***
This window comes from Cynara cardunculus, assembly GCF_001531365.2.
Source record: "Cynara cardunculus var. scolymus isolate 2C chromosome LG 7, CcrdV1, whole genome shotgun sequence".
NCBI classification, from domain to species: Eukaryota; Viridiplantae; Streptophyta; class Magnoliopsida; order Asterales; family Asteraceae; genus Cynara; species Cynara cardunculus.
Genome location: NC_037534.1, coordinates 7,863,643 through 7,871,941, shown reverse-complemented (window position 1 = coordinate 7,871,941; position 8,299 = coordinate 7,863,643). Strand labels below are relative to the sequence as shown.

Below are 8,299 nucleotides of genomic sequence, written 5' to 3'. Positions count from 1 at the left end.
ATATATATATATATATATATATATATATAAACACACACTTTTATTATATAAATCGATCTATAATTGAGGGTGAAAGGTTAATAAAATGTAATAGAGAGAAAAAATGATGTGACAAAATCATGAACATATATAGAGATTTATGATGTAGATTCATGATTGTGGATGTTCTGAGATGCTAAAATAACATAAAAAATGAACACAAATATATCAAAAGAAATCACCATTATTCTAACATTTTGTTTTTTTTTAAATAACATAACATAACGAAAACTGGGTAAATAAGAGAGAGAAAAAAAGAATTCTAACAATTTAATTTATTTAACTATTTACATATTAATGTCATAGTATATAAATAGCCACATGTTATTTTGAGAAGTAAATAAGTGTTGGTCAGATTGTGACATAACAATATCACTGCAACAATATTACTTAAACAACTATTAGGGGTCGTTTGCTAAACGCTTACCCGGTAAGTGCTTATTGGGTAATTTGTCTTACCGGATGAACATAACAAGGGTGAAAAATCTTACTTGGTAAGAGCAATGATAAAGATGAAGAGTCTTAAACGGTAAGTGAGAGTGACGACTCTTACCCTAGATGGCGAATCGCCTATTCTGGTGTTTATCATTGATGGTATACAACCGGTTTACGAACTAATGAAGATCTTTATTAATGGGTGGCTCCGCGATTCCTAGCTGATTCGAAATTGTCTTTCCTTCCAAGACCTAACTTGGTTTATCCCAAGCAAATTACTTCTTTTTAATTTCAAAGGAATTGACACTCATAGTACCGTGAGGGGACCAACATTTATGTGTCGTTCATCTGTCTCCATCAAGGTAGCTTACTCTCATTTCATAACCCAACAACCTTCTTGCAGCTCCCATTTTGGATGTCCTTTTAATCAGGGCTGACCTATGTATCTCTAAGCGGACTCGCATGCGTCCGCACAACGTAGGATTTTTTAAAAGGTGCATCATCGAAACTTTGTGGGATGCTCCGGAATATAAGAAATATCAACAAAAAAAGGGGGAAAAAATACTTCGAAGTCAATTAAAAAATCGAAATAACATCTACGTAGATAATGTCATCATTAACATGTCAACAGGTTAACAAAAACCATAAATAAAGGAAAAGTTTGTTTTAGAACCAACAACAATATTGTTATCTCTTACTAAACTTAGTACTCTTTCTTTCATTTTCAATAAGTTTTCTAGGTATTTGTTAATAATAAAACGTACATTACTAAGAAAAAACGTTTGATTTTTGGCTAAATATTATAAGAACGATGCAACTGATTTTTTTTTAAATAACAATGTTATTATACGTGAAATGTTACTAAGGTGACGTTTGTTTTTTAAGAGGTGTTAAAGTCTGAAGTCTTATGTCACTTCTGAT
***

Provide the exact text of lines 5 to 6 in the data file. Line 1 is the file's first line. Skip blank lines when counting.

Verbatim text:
Below are 8,299 nucleotides of genomic sequence, written 5' to 3'. Positions count from 1 at the left end.
ATATATATATATATATATATATATATATAAACACACACTTTTATTATATAAATCGATCTATAATTGAGGGTGAAAGGTTAATAAAATGTAATAGAGAGAAAAAATGATGTGACAAAATCATGAACATATATAGAGATTTATGATGTAGATTCATGATTGTGGATGTTCTGAGATGCTAAAATAACATAAAAAATGAACACAAATATATCAAAAGAAATCACCATTATTCTAACATTTTGTTTTTTTTTAAATAACATAACATAACGAAAACTGGGTAAATAAGAGAGAGAAAAAAAGAATTCTAACAATTTAATTTATTTAACTATTTACATATTAATGTCATAGTATATAAATAGCCACATGTTATTTTGAGAAGTAAATAAGTGTTGGTCAGATTGTGACATAACAATATCACTGCAACAATATTACTTAAACAACTATTAGGGGTCGTTTGCTAAACGCTTACCCGGTAAGTGCTTATTGGGTAATTTGTCTTACCGGATGAACATAACAAGGGTGAAAAATCTTACTTGGTAAGAGCAATGATAAAGATGAAGAGTCTTAAACGGTAAGTGAGAGTGACGACTCTTACCCTAGATGGCGAATCGCCTATTCTGGTGTTTATCATTGATGGTATACAACCGGTTTACGAACTAATGAAGATCTTTATTAATGGGTGGCTCCGCGATTCCTAGCTGATTCGAAATTGTCTTTCCTTCCAAGACCTAACTTGGTTTATCCCAAGCAAATTACTTCTTTTTAATTTCAAAGGAATTGACACTCATAGTACCGTGAGGGGACCAACATTTATGTGTCGTTCATCTGTCTCCATCAAGGTAGCTTACTCTCATTTCATAACCCAACAACCTTCTTGCAGCTCCCATTTTGGATGTCCTTTTAATCAGGGCTGACCTATGTATCTCTAAGCGGACTCGCATGCGTCCGCACAACGTAGGATTTTTTAAAAGGTGCATCATCGAAACTTTGTGGGATGCTCCGGAATATAAGAAATATCAACAAAAAAAGGGGGAAAAAATACTTCGAAGTCAATTAAAAAATCGAAATAACATCTACGTAGATAATGTCATCATTAACATGTCAACAGGTTAACAAAAACCATAAATAAAGGAAAAGTTTGTTTTAGAACCAACAACAATATTGTTATCTCTTACTAAACTTAGTACTCTTTCTTTCATTTTCAATAAGTTTTCTAGGTATTTGTTAATAATAAAACGTACATTACTAAGAAAAAACGTTTGATTTTTGGCTAAATATTATAAGAACGATGCAACTGATTTTTTTTTAAATAACAATGTTATTATACGTGAAATGTTACTAAGGTGACGTTTGTTTTTTAAGAGGTGTTAAAGTCTGAAGTCTTATGTCACTTCTGAT